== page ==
Similar effect sizes were found following most of the sensitivity analyses. For the NPI, the effect size was slightly greater for the completed participants analysis than for the ITT analysis.

There was no evidence of publication bias.

Authors' conclusions

In patients with AD living in the community, ChIs had a modest beneficial impact on neuropsychiatric and functional outcomes.

CRD commentary

The review addressed a clear research question using defined inclusion criteria. A number of relevant electronic databases were searched with no language restrictions, and attempts were made to identify unpublished trials. The possibility of publication bias was assessed and no evidence of bias was found. The review methodology was well described and appropriate measures to avoid the introduction of bias were used. Study quality was taken into consideration by including only studies that met pre-specified criteria relating to quality.

There was very little information on the study participants: in particular, the baseline severity of AD and functional status were not reported, nor were the proportion of participants with neuropsychiatric problems and the other medications received. The statistical pooling of studies appeared appropriate and sensitivity analyses were conducted. The authors' conclusions were appropriate, although the clinical meaningfulness of what they described as a modest benefit is open to debate. In addition, only two of the four analyses on which they based their conclusions were statistically significant.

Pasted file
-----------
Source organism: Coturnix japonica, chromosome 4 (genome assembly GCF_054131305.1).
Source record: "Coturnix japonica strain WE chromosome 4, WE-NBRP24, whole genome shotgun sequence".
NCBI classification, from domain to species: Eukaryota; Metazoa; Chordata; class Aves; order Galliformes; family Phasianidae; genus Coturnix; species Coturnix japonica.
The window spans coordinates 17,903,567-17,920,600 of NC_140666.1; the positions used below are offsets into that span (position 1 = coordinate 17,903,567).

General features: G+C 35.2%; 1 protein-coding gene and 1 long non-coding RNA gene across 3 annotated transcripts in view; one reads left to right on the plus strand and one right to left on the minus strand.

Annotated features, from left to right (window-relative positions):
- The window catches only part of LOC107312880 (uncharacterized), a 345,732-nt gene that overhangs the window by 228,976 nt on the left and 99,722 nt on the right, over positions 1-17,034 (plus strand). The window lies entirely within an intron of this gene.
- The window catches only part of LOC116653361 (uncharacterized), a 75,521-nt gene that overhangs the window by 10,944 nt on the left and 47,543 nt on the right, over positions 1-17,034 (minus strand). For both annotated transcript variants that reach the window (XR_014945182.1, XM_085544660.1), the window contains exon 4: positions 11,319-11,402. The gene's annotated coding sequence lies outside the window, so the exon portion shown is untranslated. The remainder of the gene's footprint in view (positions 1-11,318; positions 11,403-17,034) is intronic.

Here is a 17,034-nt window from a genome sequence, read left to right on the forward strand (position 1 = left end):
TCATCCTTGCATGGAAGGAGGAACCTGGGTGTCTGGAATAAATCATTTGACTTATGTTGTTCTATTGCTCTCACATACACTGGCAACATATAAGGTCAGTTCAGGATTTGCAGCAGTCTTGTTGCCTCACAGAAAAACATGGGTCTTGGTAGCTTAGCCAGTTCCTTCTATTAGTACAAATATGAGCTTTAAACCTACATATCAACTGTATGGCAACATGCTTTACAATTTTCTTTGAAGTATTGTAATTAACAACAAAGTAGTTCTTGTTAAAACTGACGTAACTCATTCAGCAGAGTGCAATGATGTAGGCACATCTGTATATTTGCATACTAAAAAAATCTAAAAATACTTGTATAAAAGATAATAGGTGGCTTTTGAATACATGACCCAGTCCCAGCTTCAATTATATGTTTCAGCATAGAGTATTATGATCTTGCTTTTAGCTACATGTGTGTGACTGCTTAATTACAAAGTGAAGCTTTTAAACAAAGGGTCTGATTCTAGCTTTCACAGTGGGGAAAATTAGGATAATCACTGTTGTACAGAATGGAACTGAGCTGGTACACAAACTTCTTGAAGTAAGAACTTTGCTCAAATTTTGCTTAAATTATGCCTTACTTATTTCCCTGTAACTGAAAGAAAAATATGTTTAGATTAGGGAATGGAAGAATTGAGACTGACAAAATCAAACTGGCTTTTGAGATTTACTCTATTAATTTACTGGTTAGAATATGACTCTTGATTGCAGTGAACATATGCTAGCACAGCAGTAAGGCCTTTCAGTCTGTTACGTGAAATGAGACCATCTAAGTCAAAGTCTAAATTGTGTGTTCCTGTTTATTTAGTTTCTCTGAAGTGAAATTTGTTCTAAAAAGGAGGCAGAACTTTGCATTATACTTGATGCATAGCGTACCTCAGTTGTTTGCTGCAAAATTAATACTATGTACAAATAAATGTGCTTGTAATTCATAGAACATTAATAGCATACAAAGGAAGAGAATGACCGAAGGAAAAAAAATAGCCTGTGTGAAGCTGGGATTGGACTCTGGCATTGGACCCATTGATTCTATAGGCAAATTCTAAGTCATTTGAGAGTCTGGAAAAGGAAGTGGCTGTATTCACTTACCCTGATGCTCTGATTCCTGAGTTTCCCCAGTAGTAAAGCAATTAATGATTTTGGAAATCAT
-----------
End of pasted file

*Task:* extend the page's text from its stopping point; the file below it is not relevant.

Implications of the review for practice and research

Practice: The authors stated that ChIs should be considered a therapeutic option for patients with mild to moderate AD who have neuropsychiatric symptoms.

Research: RCTs of ChIs in patients with AD and neuropsychiatric problems that consider long-term outcomes such as patient quality of life, institutionalisation and impact on carers, are required.

Bibliographic details

Trinh N H, Hoblyn J, Mohanty S, Yaffe K. Efficacy of cholinesterase inhibitors in the treatment of neuropsychiatric symptoms and functional impairment in Alzheimer disease: a meta-analysis. JAMA 2003; 289(2): 210-216. [PubMed: 12517232]

Original Paper URL


Other publications of related interest

This additional published commentary may also be of interest. Cholinesterase inhibitors for Alzheimer disease [letters]. JAMA 2003;289:2359-61.

Indexing Status

Subject indexing assigned by NLM


Activities of Daily Living; Alzheimer Disease /drug therapy /physiopathology; Cholinesterase Inhibitors /therapeutic use; Humans; Neuropsychological Tests; Treatment Outcome



Database entry date


Record Status

This is a critical abstract of a systematic review that meets the criteria for inclusion on DARE. Each critical abstract contains a brief summary of the review methods, results and conclusions followed by a detailed critical assessment on the reliability of the review and the conclusions drawn.

CRD has determined that this article meets the DARE scientific quality criteria for a systematic review.

Copyright © 2014 University of York.

PMID: 12517232